Country Star Tippin In Tune With Hunting
Friday, 15 August 2003
By STEVE WATERS
Country music star Aaron Tippin does not hold back when it comes to singing the praises of the United States or of hunting.
His post 9/11 song Stars and Stripes soared to No. 2 on the country charts, and proceeds benefited the families of 9/11 victims.
Tippin, who toured the Middle East with Bob Hope during the Gulf War in 1990, followed up his hit song by performing on a USO tour last Thanksgiving at U.S. military bases in Pakistan, Afghanistan, Kurdistan and Qatar. Stars and Stripes was the troops' favorite song.
"I guess I was kind of looking forward to the tour," said Tippin, whose other hits include You've Got to Stand for Something (or You'll Fall for Anything), There Ain't Nothing Wrong with the Radio, Working Man's Ph.D. and Kiss This. "That's what kicked my career off."
A former corporate pilot, Tippin was working at an aluminum rolling mill in Kentucky on the midnight shift and writing songs when he recorded You've Got to Stand for Something. Hope was planning what would be his last Christmas tour, to Saudi Arabia, and his daughter Linda heard the song and contacted Tippin.
"She thought that'd be a song the troops would like," said Tippin, who got into the music business full-time after that.
Music has allowed Tippin to pursue his love of hunting. This past January, Tippin took part in the annual Buckmasters American Deer Foundation Disabled Hunter Services Life Hunt in Alabama. Next January, Tippin will take a youngster deer hunting on his farm in Smithville, Tenn., as part of a promotion by Safari Club International, The Outdoor Channel, Field and Stream Radio and Outdoor Life Radio. (To register online, visit www.scifirstforhunters.org and click the Take a Kid Hunting icon or visit www.outdoorchannel.com.) Tippin also owns Aaron Tippin Outdoors, a store in Smithville that specializes in guns and outdoors gear.
Tippin was introduced to hunting in South Carolina by his father, Tip, who was an Air Force flight instructor and still flies. Tip also was an NRA instructor, which meant he taught instructors how to teach shooting and gun safety.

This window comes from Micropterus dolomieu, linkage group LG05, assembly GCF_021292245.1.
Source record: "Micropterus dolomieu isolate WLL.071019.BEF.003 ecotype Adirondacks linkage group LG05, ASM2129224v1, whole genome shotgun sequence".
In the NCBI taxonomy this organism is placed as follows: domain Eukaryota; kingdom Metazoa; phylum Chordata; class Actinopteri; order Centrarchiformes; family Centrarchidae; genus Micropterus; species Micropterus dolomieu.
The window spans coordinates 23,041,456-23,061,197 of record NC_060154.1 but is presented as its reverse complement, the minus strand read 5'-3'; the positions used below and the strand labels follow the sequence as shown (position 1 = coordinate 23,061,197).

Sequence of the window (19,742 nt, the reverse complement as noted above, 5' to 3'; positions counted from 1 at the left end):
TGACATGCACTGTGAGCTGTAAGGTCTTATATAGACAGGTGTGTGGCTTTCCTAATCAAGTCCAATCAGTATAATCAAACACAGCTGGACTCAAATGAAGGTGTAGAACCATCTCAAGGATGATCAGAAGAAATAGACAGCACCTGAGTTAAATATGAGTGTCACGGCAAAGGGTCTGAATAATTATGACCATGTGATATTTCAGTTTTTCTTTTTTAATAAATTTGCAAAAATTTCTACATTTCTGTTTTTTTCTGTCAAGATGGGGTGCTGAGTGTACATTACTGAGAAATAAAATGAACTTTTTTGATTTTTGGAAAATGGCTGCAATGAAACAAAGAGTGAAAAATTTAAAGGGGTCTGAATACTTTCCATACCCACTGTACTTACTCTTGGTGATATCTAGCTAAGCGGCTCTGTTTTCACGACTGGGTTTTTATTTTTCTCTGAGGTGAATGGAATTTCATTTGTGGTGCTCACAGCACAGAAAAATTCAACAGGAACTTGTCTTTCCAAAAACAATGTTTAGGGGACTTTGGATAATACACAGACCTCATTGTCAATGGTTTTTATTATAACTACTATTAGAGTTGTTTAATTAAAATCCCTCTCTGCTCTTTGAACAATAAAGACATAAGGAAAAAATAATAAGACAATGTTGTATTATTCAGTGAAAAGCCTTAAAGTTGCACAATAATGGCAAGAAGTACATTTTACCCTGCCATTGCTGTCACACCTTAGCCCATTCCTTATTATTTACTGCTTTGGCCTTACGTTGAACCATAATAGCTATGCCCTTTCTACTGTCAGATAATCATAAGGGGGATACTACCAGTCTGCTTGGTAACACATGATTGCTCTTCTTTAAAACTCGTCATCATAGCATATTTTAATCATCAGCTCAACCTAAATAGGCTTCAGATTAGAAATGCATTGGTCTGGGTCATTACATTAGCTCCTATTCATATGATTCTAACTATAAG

"He first started teaching me to shoot when I was 4," Tippin said. "My dad was a real stickler about safety. You couldn't go to the woods until you were safe.
"Dad was a big bird hunter. We also hunted squirrels. I didn't start deer hunting until I was in high school. I think I was 15 or 16 when I killed my first deer."
When Tippin isn't touring -- he plays about 100 dates a year -- he is usually at home in Liberty, Tenn., with his wife, Thea, and young sons Ted and Tom. As his father did with him, Tippin works with Ted on his shooting. The two practice with a bolt-action .22 rifle.
"I'm trying to work him into a 20-gauge shotgun," Tippin said. "The most dangerous thing you could ever do is not educate [kids] about firearms. Ted knows immediately if he sees a gun not to touch it."
Tippin was geared to follow his father's footsteps into a career in aviation. He first flew a plane at age 14 and soloed at 16. He was 22 when the energy crunch of the late 1970s hit.
"They were furloughing senior captains," Tippin said. "I could see I wasn't going to make it [as an airline pilot], so I quit."
Tippin got a job as a pipe welder at the mill and played banjo in a bluegrass band that performed at honky-tonks.
"I never dreamed it'd get past playing in a honky-tonk," he said. "The first few years [as a full-time country music singer], I kept my nose to the grindstone and I forgot to have fun. Last year, I hunted a pretty good bit."
Tippin said he usually gets together during turkey season with fellow country singer John Anderson. He plans to soon be joined in the woods by his boys and wife, with whom he collaborates on songs.
"I told Thea," Tippin said, "`See those little tykes over there? If you want to spend time with them, you better get yourself some camo.'"